Adalberto Álvarez, one of Cuba’s most famous musicians, who as a conductor has helped revive and reshape Cuban sound, a fusion of European and African styles and instruments essential to the Latin dance music, died on September 1 in a Havana hospital. He was 72 years old.
The cause was complications from Covid-19, Cuban official newspaper Granma said.
Award-winning composer and arranger, Mr. lvarez was nicknamed “El Caballero del Son” (the “Gentleman of Son”) because of his passion for the genre and the infectious enthusiasm with which he repopulated it. Son is the origin of salsa, among other genres of Latin dance, and is considered the foundation of Cuban sound.
“I don’t think there is a more important composer for Cuban popular music than Adalberto,” Isaac Delgado, one of Cuba’s best-known salsa singers, said in a telephone interview. “He created a sound that was very personal to him. Mr. Delgado and Mr. lvarez recorded an album together, “El Chevere de la Salsa-El Caballero del Son”, released in 1994.
Mr. Álvarez was one of the most covered soneros, as son singers are called, of the past 35 years. Salsa and merengue groups and performers like Juan Luis Guerra, El Gran Combo and Oscar De Leon have all recorded his compositions. His style also influenced the New York salsa scene in the 1970s and 1980s.
With his two most famous ensembles, Son 14 and Adalberto Álvarez y Su Son, Mr. Álvarez has won numerous accolades, including a National Music Award in Cuba in 2018 and several Cubadisco awards. His first hit, in 1979, was “A Bayamo En Coche” (“To Bayamo in a carriage”), followed by “El Regreso de Maria” (“The return of Maria”) and, later, “Y Qué Tú Quieres Que Te Den? ”(“ And what do you want them to give you? ”), Among others.
On stage, he appealed to the crowd, displaying a blinding smile. But he was more than an entertainer; he influenced the evolution of Cuban music by returning to his musical roots.
“My main goal is always to make the dancers dance,” he said in an interview in 2014. “This is our mission, to bring joy to people.”
Son had lost popularity after the Cuban Revolution of 1959. But in the 1970s, Mr. Álvarez saw an overture and began composing music that combined traditional elements of sound with more modern Latin dance music, like salsa and timba. He focused on stringed instruments, like the tres, an iconic Cuban guitar with three sets of double strings. He then added the vocal improvisations of his and his famous call-and-response pattern and incorporated the two-way lyrics found in the trova, a musical genre based on troubadours.
This ajiaco, or stew, traditionally and modernly made Mr. lvarez was unique among Cuban conductors at the time, said Marysol Quevedo, Cuban music expert and assistant professor of musicology at the University of Miami. “What he represents is this perfect hybrid of the traditional and influences from abroad,” she said.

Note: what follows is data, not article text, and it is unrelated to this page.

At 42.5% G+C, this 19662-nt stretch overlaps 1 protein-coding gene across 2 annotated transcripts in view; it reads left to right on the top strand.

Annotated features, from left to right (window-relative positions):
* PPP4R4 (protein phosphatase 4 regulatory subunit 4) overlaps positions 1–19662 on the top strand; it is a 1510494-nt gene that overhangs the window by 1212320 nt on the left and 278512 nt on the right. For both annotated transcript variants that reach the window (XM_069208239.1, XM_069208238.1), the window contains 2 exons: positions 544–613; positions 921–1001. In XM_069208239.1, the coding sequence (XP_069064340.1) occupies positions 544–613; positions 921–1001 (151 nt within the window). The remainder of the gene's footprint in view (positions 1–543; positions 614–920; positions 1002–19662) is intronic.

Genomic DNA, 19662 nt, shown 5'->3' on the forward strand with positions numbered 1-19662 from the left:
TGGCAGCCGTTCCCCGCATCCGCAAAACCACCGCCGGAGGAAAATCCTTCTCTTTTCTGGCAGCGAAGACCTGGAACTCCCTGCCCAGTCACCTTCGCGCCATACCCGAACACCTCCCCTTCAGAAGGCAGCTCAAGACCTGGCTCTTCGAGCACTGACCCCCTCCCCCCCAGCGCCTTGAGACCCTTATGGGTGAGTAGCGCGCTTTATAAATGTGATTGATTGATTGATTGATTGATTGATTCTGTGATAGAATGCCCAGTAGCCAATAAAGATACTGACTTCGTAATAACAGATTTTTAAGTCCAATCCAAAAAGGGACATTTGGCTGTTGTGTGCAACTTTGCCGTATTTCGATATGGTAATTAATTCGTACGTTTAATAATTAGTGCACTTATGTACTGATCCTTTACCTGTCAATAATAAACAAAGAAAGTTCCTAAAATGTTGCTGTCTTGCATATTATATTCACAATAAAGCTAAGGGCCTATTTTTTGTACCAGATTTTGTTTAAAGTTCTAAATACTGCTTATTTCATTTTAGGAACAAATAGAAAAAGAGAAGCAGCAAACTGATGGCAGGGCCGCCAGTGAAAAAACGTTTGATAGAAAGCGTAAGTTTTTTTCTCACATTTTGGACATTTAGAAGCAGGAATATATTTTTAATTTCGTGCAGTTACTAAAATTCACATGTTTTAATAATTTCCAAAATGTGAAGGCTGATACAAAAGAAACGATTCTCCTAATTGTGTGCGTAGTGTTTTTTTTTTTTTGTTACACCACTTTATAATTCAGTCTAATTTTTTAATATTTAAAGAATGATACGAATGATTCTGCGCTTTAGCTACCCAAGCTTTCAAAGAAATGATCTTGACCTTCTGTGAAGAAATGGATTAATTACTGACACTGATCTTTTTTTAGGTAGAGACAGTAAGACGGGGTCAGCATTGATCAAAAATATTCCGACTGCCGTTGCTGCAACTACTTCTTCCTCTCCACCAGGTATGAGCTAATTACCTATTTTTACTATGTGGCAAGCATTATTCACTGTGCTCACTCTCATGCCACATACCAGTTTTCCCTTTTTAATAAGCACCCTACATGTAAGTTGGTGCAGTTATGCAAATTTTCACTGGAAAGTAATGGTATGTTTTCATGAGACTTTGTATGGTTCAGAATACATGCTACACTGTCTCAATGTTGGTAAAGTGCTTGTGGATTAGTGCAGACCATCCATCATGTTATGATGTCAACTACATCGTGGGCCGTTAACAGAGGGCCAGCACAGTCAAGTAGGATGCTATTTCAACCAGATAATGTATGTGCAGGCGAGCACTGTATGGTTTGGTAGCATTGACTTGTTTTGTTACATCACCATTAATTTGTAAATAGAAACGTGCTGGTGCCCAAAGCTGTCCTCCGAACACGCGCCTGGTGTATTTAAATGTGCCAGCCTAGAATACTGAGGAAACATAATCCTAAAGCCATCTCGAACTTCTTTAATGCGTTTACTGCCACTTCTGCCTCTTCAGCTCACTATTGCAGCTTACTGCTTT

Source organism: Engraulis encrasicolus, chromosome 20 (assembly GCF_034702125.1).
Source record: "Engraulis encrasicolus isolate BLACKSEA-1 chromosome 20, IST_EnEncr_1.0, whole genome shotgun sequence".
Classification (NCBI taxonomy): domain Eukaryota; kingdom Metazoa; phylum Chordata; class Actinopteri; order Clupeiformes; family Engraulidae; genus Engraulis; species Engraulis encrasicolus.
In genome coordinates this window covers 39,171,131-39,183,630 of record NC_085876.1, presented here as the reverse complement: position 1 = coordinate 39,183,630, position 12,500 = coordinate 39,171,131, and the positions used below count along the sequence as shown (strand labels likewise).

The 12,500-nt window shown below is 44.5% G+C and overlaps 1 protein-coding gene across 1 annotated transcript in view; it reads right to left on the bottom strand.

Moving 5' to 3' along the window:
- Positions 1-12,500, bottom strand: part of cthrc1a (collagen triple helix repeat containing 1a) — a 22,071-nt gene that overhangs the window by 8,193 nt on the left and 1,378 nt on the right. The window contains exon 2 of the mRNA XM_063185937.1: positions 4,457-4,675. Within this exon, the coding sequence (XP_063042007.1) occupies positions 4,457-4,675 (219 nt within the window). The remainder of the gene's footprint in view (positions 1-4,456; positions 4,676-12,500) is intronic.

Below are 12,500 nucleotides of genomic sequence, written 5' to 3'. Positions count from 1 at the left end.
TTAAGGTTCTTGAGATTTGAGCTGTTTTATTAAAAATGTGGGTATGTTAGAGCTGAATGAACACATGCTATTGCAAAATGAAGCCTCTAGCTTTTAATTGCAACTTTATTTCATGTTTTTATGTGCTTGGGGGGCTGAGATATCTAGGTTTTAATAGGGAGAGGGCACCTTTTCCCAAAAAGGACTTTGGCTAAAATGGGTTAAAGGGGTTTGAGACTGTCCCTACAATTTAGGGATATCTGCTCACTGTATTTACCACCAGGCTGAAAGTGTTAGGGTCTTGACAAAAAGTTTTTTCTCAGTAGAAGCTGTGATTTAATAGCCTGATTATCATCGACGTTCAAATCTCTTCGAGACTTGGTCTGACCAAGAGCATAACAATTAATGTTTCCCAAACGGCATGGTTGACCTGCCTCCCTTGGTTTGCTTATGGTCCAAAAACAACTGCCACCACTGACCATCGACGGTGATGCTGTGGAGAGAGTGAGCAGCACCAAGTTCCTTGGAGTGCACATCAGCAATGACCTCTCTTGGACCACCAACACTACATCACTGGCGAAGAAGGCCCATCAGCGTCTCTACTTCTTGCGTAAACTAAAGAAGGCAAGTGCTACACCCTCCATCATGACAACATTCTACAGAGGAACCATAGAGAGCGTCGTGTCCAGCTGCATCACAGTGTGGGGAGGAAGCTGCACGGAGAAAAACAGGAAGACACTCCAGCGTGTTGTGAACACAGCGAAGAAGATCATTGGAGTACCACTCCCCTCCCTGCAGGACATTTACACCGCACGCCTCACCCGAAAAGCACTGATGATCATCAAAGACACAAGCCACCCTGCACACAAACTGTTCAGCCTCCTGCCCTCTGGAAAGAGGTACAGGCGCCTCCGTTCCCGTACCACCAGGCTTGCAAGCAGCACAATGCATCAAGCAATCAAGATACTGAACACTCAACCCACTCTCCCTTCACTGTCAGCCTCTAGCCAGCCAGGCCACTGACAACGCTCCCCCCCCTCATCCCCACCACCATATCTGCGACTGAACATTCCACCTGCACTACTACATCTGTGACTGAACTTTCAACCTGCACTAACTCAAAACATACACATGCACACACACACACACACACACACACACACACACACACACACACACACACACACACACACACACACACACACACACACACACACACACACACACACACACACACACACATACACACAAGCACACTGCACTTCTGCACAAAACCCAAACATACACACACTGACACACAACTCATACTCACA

Unlike many Cuban artists of the time, Mr. lvarez received permission from the Cuban Communist government to travel abroad, beginning with a trip to Venezuela in 1980. (President Miguel Díaz-Canel of Cuba a expressed condolences on the occasion of his death.) This freedom of movement gave him access to Latin music outside Cuba and kept him in touch with contemporary musical trends. In 1999, after he and his band performed in New York, Peter Watrous of the New York Times called their sound “modern and unstoppable.”
Mr. lvarez pioneered in other ways. A priest of the Yoruba religion La Regla de Ocha-Ifá, he was one of the first Cubans to present on stage and in the recording studio songs centered on his beliefs. Religions like Ifá – a mixture of Roman Catholicism and West African spiritual beliefs – were banned and secretly practiced in Atheist Cuba until 1992, when the government declared itself secular and banned the religious discrimination. The Ifá and the other Santería religions are now commonplace and openly practiced.
The ban did not prevent Mr. Álvarez from recording, in 1991, one of his greatest hits, “Y Qué Tu Quieres Que Te Den? Which focuses on Ifá and asks listeners to think about what they expect from orishas, or deities. . The song served as a tribute to his religion, but also as a public recognition of his popularity.
Adalberto Cecilio Álvarez Zayas was born on November 22, 1948 in Havana and grew up in Camagüey, a city in central Cuba. Her father, Enrique Álvarez, was a musician and her mother, Rosa Zayas, was both musician and singer.
He attended the National School of the Arts of Cuba, where he studied composition and orchestration. He then taught students for a while until he landed a job writing songs for the band Conjunto Rumbavana in 1972, after impressing the band’s frontman, Joseíto González. It was Mr. González who introduced Mr. Álvarez to the idea of reviving the tradition of Cuban dance.
Mr. Álvarez wrote one of his first songs for Rumbavana, “Con Un Besito, Mi Amor” (“With a kiss, my love”); another of his compositions for the group was the famous “El Son de Adalberto”.
As his dedication to his son intensified, Mr. Álvarez moved to Santiago de Cuba, in the easternmost province of Oriente, where he was originally from. He formed Son 14 in 1978 and Adalberto y Su Son in 1984.
Information on the survivors was not immediately available.
Mr. Álvarez cleverly understood that his son could not survive on his own; it had to be associated with modern life for it to be rejuvenated – an achievement that led to its fresh and original sound.
“I see myself as the bridge between contemporary music and the establishment,” he said in 2001. “All my musicians are very young. So I definitely represent the new generation.